Sunday, 7 May 2017

Murder Ballad Monday--Under the Green Old Oak-Tree (Antigua)

Hello and welcome to Murder Story Monday as I follow on from my research about Child Ballad 10 (The Twa Sisters) and explore the prose versions of bones that sing or tell of their fate to extract their revenge.

This week a tale in dialect from Antigua entitled  Under the Green Oak Tree. 
It was collected by  John H. Johnson in "Folk-Lore from Antigua, British West Indies,"  in The Journal of American Folk-Lore, vol. 34 (1921), Johnson's source was George W. Edwards, 50 years old, a native of Greenbay, Antigua.

This one bears some resemblance to the Hungarian version of Child ballad 10 entitled The Little Maple Tree that I discussed here in that the body of the girl was hidden in a tree and a bone was made into a musical instrument. The motif of the body parts being made into an instrument (in Child Ballad 10 most often a harp or fiddle, but in ATU 780 it is often a flute) is a common one in both song and story. 

This version comes from here
                                   Image result for the  singing bones
Under the Green Old Oak-Tree

Dis a nice little story. Der woman had two chil'ren. One was a boy, an' der oder was a girl. De fader a dese chil'ren die. Moder decide to marry again. She marry to anoder man. Each day dese chil'ren did go to de mountain to get flowers. Dey went on dis day. Girl had a better bucket den what de broder got. Dey comin' wid de flowers.

On his way home, de boy stop wid de gal. He t'inkin' some evil plan. Want dis bucket which was his sister. She would not consent to gi' him dis bucket. He t'ink it best to kill der sister. He kill de sister. He kill dis girl near to a big oak-tree. An' he hide her dere.

After he kill her, he go home. Can't give no account a he sister. Dey all went to search for de girl, but none can find her.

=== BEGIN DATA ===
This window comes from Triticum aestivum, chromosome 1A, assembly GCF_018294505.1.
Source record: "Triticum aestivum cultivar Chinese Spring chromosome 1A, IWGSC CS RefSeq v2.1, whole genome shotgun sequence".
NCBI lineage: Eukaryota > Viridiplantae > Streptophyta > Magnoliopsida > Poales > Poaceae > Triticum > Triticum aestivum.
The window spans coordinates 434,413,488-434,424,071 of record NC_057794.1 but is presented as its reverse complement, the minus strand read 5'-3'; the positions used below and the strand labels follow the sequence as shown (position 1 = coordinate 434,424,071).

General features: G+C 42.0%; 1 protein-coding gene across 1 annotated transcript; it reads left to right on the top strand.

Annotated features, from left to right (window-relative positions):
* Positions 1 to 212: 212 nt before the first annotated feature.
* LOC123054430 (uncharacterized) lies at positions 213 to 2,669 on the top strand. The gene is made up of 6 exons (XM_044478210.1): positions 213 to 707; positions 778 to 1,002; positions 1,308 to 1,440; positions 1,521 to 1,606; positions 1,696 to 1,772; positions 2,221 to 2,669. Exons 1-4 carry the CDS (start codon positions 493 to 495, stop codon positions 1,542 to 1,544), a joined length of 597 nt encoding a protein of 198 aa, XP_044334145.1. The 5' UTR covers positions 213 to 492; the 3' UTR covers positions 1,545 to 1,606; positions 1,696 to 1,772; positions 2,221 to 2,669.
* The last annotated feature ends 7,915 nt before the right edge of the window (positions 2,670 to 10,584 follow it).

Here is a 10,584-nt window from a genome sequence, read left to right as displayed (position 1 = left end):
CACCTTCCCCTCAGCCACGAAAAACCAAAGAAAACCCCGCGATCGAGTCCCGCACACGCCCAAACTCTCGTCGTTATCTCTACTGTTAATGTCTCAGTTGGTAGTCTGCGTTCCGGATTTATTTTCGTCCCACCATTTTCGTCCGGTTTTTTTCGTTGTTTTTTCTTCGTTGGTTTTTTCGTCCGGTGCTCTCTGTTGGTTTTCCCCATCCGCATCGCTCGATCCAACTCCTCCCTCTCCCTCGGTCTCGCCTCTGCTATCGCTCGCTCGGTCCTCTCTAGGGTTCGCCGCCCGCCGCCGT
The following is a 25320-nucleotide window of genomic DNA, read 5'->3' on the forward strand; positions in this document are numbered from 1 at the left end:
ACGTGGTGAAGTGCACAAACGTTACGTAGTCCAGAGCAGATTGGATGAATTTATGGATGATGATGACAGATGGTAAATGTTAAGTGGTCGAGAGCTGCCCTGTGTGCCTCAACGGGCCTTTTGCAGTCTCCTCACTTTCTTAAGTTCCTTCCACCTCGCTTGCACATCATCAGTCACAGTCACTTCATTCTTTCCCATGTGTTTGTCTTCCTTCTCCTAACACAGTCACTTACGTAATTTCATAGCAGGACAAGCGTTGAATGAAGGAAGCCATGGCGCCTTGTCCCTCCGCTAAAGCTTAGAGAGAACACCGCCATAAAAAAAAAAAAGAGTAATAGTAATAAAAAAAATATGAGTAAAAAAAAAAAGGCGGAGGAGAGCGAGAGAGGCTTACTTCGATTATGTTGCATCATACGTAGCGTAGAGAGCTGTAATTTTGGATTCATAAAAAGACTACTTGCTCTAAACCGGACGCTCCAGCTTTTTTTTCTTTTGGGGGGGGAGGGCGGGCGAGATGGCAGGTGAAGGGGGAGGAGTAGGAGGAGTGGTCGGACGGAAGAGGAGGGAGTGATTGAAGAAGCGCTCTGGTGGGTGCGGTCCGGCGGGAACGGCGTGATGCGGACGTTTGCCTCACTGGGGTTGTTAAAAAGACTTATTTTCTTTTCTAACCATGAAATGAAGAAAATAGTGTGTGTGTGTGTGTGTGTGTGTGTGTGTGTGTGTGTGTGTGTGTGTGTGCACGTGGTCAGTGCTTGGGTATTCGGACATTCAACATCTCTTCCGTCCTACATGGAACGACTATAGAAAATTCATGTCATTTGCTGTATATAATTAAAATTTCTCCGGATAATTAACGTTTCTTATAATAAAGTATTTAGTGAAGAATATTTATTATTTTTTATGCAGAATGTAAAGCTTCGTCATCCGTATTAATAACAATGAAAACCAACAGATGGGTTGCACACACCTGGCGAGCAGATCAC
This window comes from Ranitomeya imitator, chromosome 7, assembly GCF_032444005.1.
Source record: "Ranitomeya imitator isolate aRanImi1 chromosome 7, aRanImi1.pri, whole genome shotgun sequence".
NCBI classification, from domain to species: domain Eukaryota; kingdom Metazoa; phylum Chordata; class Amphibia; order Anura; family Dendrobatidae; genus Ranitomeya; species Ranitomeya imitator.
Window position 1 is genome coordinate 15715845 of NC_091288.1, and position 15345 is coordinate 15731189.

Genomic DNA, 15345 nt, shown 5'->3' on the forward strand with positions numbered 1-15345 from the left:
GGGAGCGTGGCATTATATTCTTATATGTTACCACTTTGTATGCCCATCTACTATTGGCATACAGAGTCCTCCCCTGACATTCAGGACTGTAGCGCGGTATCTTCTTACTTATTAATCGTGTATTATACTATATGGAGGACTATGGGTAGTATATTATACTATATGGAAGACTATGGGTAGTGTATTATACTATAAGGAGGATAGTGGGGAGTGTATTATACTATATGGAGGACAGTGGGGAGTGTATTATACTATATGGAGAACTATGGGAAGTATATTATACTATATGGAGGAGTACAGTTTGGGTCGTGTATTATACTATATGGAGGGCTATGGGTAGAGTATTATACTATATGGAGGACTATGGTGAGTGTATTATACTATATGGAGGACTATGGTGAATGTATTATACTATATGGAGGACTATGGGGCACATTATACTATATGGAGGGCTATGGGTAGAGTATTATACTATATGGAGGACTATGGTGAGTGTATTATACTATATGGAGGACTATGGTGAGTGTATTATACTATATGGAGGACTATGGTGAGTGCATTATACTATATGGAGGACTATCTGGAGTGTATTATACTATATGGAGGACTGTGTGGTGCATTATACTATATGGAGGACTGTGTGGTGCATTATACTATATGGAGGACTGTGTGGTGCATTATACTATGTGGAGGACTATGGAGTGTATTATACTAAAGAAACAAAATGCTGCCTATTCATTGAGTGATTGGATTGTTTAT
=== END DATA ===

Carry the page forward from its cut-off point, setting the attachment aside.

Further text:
Der broder stay home. Month gone. Shepherd-boy dat is comin' down de mountain meet a big bone like a flute. He pick dis bone under dat same tree. He took up de bone an' play. Comin' home wid de flock, he play on de bone. It play a sweet tune:

My broder has killed me in de woods, an' den he buryth me.
My broder has killed me in de woods, an' den he buryth me
Under de green ol' oak-tree, an' den he buryth me.

Dat's all it could play. It play sweet, you know. Comin' home, all dat hear dis tune beg de boy for a play on it. He give dem a play. Now he way down de mountain. Mos' to where de moder is livin'. He meet de moder. She ask him for a play. He give her a play. As quick as she play, t'ing say:

My dear moder, my dear moder, it my dead bone you play.
My dear moder, my dear moder, it my dead bone you play.

She drop an' faint, but never die. All de people was lookin' for de girl. Dis broder meet de boy. He ask him for a play. Take de bone an' start. T'ing say:

My broder, it is you dat has killed me.
My broder, it is you dat has killed me.

An' dere he faints an' dies. Dat is de end a da green ol' oak-tree.

Stay tuned next week for a version of The Singing Bones from Italy. 

1 comment:

  1. If you had told this story at a pre-teen sleepover, I wouldn't have been able to sleep!